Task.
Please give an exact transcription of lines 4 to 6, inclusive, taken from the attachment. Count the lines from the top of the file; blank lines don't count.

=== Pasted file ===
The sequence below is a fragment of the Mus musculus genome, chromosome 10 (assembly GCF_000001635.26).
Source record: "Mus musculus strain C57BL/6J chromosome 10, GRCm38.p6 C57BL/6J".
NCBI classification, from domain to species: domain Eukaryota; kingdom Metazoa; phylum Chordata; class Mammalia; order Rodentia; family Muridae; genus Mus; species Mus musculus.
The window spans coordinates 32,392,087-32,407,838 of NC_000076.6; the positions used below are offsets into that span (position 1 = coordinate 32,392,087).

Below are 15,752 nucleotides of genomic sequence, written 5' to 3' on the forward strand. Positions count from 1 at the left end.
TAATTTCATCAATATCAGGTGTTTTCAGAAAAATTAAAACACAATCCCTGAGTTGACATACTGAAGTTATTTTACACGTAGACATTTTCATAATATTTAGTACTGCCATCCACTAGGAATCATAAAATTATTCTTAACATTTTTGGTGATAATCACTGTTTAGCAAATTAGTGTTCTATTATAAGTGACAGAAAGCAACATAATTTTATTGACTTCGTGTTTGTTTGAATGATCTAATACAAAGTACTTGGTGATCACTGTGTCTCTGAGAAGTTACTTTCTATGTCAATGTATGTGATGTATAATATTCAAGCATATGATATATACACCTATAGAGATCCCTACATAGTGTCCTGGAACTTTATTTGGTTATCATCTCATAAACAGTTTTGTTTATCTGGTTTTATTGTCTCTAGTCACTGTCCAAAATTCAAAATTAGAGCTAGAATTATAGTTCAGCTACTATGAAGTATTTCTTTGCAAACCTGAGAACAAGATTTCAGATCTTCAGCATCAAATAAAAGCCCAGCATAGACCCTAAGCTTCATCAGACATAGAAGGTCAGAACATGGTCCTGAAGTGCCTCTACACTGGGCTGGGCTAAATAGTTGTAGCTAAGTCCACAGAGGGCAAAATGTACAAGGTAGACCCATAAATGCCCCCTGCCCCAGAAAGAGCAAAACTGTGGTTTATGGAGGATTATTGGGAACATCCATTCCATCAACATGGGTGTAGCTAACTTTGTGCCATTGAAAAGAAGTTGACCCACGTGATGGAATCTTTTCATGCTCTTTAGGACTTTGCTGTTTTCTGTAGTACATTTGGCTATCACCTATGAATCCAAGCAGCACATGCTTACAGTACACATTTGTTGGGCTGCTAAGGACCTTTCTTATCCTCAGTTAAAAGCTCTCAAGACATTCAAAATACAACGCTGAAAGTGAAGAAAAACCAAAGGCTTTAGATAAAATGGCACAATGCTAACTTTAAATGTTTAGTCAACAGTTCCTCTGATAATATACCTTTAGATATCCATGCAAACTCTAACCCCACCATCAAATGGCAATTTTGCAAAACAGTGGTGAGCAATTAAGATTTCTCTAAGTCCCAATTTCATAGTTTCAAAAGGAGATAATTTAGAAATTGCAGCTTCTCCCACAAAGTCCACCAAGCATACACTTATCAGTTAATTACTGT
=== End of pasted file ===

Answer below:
The window spans coordinates 32,392,087-32,407,838 of NC_000076.6; the positions used below are offsets into that span (position 1 = coordinate 32,392,087).

Below are 15,752 nucleotides of genomic sequence, written 5' to 3' on the forward strand. Positions count from 1 at the left end.
TAATTTCATCAATATCAGGTGTTTTCAGAAAAATTAAAACACAATCCCTGAGTTGACATACTGAAGTTATTTTACACGTAGACATTTTCATAATATTTAGTACTGCCATCCACTAGGAATCATAAAATTATTCTTAACATTTTTGGTGATAATCACTGTTTAGCAAATTAGTGTTCTATTATAAGTGACAGAAAGCAACATAATTTTATTGACTTCGTGTTTGTTTGAATGATCTAATACAAAGTACTTGGTGATCACTGTGTCTCTGAGAAGTTACTTTCTATGTCAATGTATGTGATGTATAATATTCAAGCATATGATATATACACCTATAGAGATCCCTACATAGTGTCCTGGAACTTTATTTGGTTATCATCTCATAAACAGTTTTGTTTATCTGGTTTTATTGTCTCTAGTCACTGTCCAAAATTCAAAATTAGAGCTAGAATTATAGTTCAGCTACTATGAAGTATTTCTTTGCAAACCTGAGAACAAGATTTCAGATCTTCAGCATCAAATAAAAGCCCAGCATAGACCCTAAGCTTCATCAGACATAGAAGGTCAGAACATGGTCCTGAAGTGCCTCTACACTGGGCTGGGCTAAATAGTTGTAGCTAAGTCCACAGAGGGCAAAATGTACAAGGTAGACCCATAAATGCCCCCTGCCCCAGAAAGAGCAAAACTGTGGTTTATGGAGGATTATTGGGAACATCCATTCCATCAACATGGGTGTAGCTAACTTTGTGCCATTGAAAAGAAGTTGACCCACGTGATGGAATCTTTTCATGCTCTTTAGGACTTTGCTGTTTTCTGTAGTACATTTGGCTATCACCTATGAATCCAAGCAGCACATGCTTACAGTACACATTTGTTGGGCTGCTAAGGACCTTTCTTATCCTCAGTTAAAAGCTCTCAAGACATTCAAAATACAACGCTGAAAGTGAAGAAAAACCAAAGGCTTTAGATAAAATGGCACAATGCTAACTTTAAATGTTTAGTCAACAGTTCCTCTGATAATATACCTTTAGATATCCATGCAAACTCTAACCCCACCATCAAATGGCAATTTTGCAAAACAGTGGTGAGCAATTAAGATTTCTCTAAGTCCCAATTTCATAGTTTCAAAAGGAGATAATTTAGAAATTGCAGCTTCTCCCACAAAGTCCACCAAGCATACACTTATCAGTTAATTACTGT